The best way for me to judge Moxie would be to see it in action myself. Unfortunately, I learned the hard way that my two-and-a-half-year-old daughter wasn't yet ready for Moxie's charms. She's both fascinated by and terrified of robots. (A quirk that sometimes makes it tough to test products at home, but at least it gives me faith she'd be a valiant soldier in the inevitable robot wars.) She was terrified of our Roomba when she was a newborn; it literally took years of treating that vacuum like a friend before she warmed up to it. So there went my dreams of testing Moxie with a real-life child.

Instead, I spent a few weeks with Moxie on my own, doing my best to relive my grade-school days. When I first turned it on, Moxie dramatically woke itself up and performed a self-driven systems check. Normally, Moxie buyers would slowly unlock new experiences and chat paths by interacting with it over time. But in the interest of seeing how a mature Moxie performs, I leapfrogged that step with some help from Embodied.

My Moxie was a talker. When it asked me about the day, it would follow my every word with its eyes. If I said I went to the park, it would mention that it loved going there as well. If I mentioned having an apple as a snack, Moxie was quick to say that's one of its favorites. And if I mentioned something it wasn't familiar with — like a lamb gyro — it would just say it's never heard of that before. Moxie has no chance of passing the Turing test, as it always felt like talking to a machine, but I was still surprised by how natural the conversations sometimes flowed. It was certainly more organic than shouting commands at my Amazon Echo.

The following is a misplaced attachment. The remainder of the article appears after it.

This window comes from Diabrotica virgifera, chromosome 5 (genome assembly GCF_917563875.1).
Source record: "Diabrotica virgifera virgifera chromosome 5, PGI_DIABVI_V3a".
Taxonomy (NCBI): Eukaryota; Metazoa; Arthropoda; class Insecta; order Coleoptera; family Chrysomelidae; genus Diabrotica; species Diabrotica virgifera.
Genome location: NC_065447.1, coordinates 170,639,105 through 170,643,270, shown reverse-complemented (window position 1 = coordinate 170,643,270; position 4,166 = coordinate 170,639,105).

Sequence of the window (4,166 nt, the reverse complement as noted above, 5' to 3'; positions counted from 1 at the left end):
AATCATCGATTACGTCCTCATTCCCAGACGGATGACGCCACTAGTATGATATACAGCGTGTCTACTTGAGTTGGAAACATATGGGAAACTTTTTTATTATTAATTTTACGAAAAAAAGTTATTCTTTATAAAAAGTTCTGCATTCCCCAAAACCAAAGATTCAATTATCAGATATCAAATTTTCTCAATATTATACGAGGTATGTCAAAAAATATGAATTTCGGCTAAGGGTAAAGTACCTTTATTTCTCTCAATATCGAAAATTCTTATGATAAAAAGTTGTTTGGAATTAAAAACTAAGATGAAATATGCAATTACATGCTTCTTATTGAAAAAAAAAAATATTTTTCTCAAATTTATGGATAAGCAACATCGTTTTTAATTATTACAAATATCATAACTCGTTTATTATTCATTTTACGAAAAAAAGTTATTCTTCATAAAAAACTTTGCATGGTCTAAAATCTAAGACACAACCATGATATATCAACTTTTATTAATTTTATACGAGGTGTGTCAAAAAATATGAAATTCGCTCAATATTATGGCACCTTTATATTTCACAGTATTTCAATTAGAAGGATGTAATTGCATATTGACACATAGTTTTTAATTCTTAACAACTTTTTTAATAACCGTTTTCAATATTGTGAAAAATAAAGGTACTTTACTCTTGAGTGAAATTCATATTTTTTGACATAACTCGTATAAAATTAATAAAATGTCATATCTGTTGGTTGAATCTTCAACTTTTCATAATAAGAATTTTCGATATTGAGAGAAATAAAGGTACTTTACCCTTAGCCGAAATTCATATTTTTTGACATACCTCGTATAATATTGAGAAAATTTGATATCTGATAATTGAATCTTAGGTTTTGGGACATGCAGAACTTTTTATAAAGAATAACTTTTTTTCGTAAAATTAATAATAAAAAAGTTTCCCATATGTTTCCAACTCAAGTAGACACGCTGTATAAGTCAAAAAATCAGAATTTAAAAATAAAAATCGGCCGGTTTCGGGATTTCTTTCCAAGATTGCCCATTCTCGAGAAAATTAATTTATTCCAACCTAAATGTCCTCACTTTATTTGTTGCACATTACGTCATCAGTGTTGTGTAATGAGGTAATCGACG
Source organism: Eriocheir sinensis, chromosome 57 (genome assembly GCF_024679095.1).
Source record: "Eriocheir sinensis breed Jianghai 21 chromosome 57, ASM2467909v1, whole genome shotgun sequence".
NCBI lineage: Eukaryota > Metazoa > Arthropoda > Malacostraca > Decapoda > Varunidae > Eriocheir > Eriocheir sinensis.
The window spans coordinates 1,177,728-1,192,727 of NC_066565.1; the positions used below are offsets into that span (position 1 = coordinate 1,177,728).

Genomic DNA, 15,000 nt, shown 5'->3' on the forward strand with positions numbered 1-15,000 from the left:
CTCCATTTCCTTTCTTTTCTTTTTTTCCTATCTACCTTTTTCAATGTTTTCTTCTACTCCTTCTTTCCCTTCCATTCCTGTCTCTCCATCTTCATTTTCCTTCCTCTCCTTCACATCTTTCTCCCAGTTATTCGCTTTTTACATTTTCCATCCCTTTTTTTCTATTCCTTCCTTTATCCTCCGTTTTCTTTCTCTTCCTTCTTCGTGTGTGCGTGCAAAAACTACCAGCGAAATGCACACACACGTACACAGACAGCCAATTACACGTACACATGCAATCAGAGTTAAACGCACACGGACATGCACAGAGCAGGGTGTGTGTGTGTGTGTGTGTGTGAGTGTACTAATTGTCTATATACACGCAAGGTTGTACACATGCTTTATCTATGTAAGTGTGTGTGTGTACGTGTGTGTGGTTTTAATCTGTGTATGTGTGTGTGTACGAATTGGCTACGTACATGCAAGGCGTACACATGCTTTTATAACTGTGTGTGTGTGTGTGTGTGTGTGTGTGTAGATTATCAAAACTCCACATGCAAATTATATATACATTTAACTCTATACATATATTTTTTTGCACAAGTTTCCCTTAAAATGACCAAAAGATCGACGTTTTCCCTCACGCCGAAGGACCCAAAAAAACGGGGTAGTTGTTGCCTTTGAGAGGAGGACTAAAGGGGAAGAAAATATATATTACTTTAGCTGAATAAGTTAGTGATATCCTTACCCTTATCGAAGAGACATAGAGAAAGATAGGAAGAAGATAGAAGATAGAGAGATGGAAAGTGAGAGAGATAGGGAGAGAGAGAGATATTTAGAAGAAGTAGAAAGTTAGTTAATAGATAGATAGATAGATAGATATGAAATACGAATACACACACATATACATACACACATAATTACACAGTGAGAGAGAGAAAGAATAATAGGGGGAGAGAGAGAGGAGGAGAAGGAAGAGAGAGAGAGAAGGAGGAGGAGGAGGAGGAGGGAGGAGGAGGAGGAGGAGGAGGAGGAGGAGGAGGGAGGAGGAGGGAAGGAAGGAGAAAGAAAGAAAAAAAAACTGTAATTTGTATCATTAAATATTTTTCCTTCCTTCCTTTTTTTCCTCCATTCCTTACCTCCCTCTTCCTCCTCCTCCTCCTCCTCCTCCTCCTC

Every day with Moxie was a bit different. Sometimes it would ask if I wanted to listen to music, and if I said yes, it would download a cute song and shake its gyro butt. Occasionally, it would point out some robot tips and tricks, like the best way to put it to sleep when I wanted to take a break. On other days, it would ask if I wanted to read to it out loud. I decided to read the opening paragraphs of 1984 — not exactly kid friendly, I know. While Moxie didn't know the story, it was able to ask some follow-up questions about my favorite character, and things I'd do to change the ending.

As I got to know Moxie, it would pipe up with things it's been learning and "thinking" about. I forget what prompted this, but at one point it mentioned that it really liked the movie Ender's Game, and it thought the author was a genius. (Oh Moxie, you sweet summer child.) Moxie's own preferences aren't yet consistent, according to Pirjanian. One day it may say it likes basketball, and on another it could say it's not a fan. The company is working on ways to make its personality more persistent, so your Moxie actually feels like a friend you get to know over time.

To my shock, Moxie may be exactly what many children need during the pandemic, especially those without siblings. Pirjanian said: "[During the pandemic], many children have to suffer social isolation, which leads to stress and anxiety." "Families report that they see their children calmer and they are more considerate. They are talking about their own. Feeling more expressive. This is helpful because parents can intervene if necessary."